Multi-million pound North London Waste Strategy in doubt following inspector's report (From Enfield Independent)
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Multi-million pound North London Waste Strategy in doubt following inspector's report
A multi million pound waste strategy put together by seven London councils - including Enfield – failed to meet legal requirements, the Planning Inspector has ruled.
The North London Waste Plan (NLWP), which includes proposals for a huge waste plant in Pinkham Way, Southgate, was due to be assessed for its viability at a six-day hearing in June.
But just two hours into the hearing, the inspector abandoned the assessment following claims none of the seven councils had properly consulted surrounding authorities due to be impacted by the plan.
The inspector’s report of his findings, published on Friday, upheld complaints from authorities in Buckinghamshire, Northamptonshire, Bedfordshire, Essex and Hertfordshire.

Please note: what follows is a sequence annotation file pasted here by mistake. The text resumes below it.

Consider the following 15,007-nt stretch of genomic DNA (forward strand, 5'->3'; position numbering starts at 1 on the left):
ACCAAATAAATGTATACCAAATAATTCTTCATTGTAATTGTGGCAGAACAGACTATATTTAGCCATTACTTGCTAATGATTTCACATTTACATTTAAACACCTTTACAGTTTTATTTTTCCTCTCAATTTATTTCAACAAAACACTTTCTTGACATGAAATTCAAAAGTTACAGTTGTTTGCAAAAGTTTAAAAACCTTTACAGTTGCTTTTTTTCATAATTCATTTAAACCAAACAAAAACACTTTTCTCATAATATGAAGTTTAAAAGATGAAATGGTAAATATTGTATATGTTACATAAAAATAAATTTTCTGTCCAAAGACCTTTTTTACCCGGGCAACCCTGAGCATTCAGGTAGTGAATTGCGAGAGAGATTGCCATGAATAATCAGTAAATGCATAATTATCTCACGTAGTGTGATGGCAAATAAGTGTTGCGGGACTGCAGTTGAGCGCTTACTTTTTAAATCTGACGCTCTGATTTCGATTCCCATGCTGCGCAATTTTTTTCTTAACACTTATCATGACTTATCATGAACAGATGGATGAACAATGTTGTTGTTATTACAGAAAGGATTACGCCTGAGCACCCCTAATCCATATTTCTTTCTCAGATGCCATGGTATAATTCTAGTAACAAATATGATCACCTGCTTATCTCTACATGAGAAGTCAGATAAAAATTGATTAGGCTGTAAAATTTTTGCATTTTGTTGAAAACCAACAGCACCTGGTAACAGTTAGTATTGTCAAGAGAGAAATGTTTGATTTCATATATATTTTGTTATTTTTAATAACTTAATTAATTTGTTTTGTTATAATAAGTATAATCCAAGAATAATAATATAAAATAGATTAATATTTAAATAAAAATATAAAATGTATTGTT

It concluded the North London Waste Authority - comprising councils in Enfield, Barnet, Haringey, Camden, Islington, Hackney and Waltham Forest - failed in its obligation “to engage, constructively, actively and on an on-going basis” with the county councils.
The NLWA can begin dialogue with the affected authorities and start the process again, though no decision has yet been made.
Plans for the Pinkham Way waste plant, which have been the subject of strenuous objection from campaign organisations and political groups over traffic and pollution fears, will also be affected.
Councillor Barry Rawlings, deputy leader of the Barnet Labour group, has been following the NLWP for several years and opposes plans for the Pinkham Way plant.
He said: “I’m not surprised by the findings. At the very best from the NLWP’s point of view, this has created a very long delay and a lot of uncertainty.
“They’re looking at the middle of next year at the earliest before this will get going again. It is a blow for the NLWA but not a total victory for those opposing it.
“We see this as an opportunity for the NLWA to reconsider the siting and suitability of the Pinkham Way plant and we will be urging them to do so.”